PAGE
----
What do you do when disaster hits? Think back to the days when we first understood the seriousness of the COVID-19 pandemic. The crisis quickly initiated wide-ranging readjustments. The values we chose to act on, whether consciously or not, led us to such varied responses as hoarding, denial, selflessness and heroic action. We cheered first responders as if they were as important as sports figures.
Of course, we've seen similar responses after a hurricane, tornado, flooding, etc., but COVID-19 is unique in human history because it happened in the age of mass communication, making both its spread and our awareness of it immediate and universal. That combination sounds contradictory, and that's just one explanation of why it was so utterly disorienting.
The crowds who had followed Jesus and John were at least this disoriented when the news of John's death upended their world. Jesus himself had to refocus his ministry. The widely known story of how a lily-livered king ordered John's grisly death thrust everyone into a heartbreaking mixture of fear, mourning and bewilderment. Ominously, John's murder gave Jesus a double warning. First it demonstrated that anyone who criticized powerful people courted mortal danger. More tragically, John's entire life and mission were trivialized by the fact that his death resulted from nothing more profound than petty vengeance and a drunken oath. At the news of John's death, Jesus needed some time away.
As often happens in a Spirit-driven life, Jesus' retreat served him well, but not at all in the way he expected. Instead of finding the quiet he longed for, the crowds found him. He abandoned his wishes in the light of their anguish. Whatever he might have wanted to do after John's murder, the sight of the distressed people called him beyond his own need. Whatever his questions about his own ministry, the people gave him all the clarification he needed.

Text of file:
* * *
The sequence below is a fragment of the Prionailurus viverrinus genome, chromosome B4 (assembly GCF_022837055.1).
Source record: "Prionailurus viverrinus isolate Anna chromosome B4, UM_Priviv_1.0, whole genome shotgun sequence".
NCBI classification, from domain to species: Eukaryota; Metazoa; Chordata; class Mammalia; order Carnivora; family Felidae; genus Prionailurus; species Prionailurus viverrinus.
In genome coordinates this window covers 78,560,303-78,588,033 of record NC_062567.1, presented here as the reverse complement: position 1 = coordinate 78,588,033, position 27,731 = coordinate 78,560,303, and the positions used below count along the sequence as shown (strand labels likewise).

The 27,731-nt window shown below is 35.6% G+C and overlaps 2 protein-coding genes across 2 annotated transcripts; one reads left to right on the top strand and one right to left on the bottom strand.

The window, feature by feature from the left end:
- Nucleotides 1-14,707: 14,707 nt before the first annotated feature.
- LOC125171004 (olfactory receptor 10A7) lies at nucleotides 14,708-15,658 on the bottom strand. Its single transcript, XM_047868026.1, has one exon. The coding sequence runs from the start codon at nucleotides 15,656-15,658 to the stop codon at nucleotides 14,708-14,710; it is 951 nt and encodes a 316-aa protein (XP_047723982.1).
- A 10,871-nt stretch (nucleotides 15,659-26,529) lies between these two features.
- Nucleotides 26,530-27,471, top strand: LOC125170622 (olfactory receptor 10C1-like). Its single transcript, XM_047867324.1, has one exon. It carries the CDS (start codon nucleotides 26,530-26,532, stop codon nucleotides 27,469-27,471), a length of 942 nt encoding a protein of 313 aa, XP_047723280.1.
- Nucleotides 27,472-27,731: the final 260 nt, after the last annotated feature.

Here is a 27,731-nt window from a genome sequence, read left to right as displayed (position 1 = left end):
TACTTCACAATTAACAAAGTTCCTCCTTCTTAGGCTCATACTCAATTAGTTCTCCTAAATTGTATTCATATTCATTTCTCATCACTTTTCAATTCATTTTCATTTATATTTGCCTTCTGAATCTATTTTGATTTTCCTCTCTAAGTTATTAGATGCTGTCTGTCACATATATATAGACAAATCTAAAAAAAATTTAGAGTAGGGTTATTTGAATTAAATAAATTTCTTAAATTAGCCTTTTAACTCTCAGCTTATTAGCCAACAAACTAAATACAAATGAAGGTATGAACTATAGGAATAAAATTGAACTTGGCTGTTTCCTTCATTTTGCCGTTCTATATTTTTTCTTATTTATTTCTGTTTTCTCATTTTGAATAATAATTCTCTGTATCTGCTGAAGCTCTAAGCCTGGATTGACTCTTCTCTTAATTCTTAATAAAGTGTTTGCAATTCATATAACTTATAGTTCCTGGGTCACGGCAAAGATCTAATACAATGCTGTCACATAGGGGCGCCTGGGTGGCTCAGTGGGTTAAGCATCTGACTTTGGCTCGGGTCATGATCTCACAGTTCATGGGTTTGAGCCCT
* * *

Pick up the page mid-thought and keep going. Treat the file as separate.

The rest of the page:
When the Gospel says that Jesus was moved to "pity," Matthew's vocabulary describes a stomach-churning response of compassion — a reaction probably comparable to what he felt at hearing of John's murder. This much of the story, the part we generally take as the introduction to the real action, is actually a summary of the entire incident and a theology of discipleship.
Matthew tells us that compassion led Jesus to spend the whole day attending to the people. Finally, his disciples reminded him that night was coming to the desert and the crowd hadn't eaten. (Little did they know that they were creating a variation on the scene of Jesus' original desert sojourn when Satan tempted him to worship power, to be the miracle-man and create bread from stone.) When the disciples perceived nothing more than the approach of night, Jesus saw that the hour had come to reveal the divine, nourishing power of self-emptying love. By saying, "Give them food yourselves," he invited his disciples to do what he had just done, to follow his example of unsparing generosity, to give away everything they had, even as they feared they had too little to offer.
Versions of this story occur six times in the Gospels, and not one account says that Jesus multiplied the bread. Instead, the narratives use the language we repeat in every Eucharistic celebration: Jesus took the bread, gave thanks, broke it and gave it to the disciples. The Gospel goes on to say that the disciples shared it with the crowd and all ate and were satisfied.
Why would this be the most oft-told story in the New Testament? The "miracle" here was not nearly as impressive as raising the dead, but those accounts aren't repeated like this one. Perhaps it's that this incident puts concrete details on the greatest promises Jesus made. Whether it was, "ask anything in my name and it will be given," or, "whoever believes in me will do the works that I do … and greater," this is the story of what happens when disciples do as Jesus did.
The disciples saw a need and expected Jesus to send people to fend for themselves. But that would have negated everything he had been doing. In the moment of crisis, Jesus allowed himself to be called forth by the needs of others. That action revealed him as the image of God, the Son who emptied himself (Philippians 2:7). Jesus invited his disciples to risk following him with the generosity and faith that gives all for the sake of others. When they did that, the crowd became a bread-sharing community whose hunger was satisfied.
The New Testament tells this story six times. Disciples in every age are called to bring it to a perfect seventh, leading a disoriented world to share until all are satisfied.
[St. Joseph Sr. Mary M. McGlone serves on the congregational leadership team of the Sisters of St. Joseph of Carondelet.]
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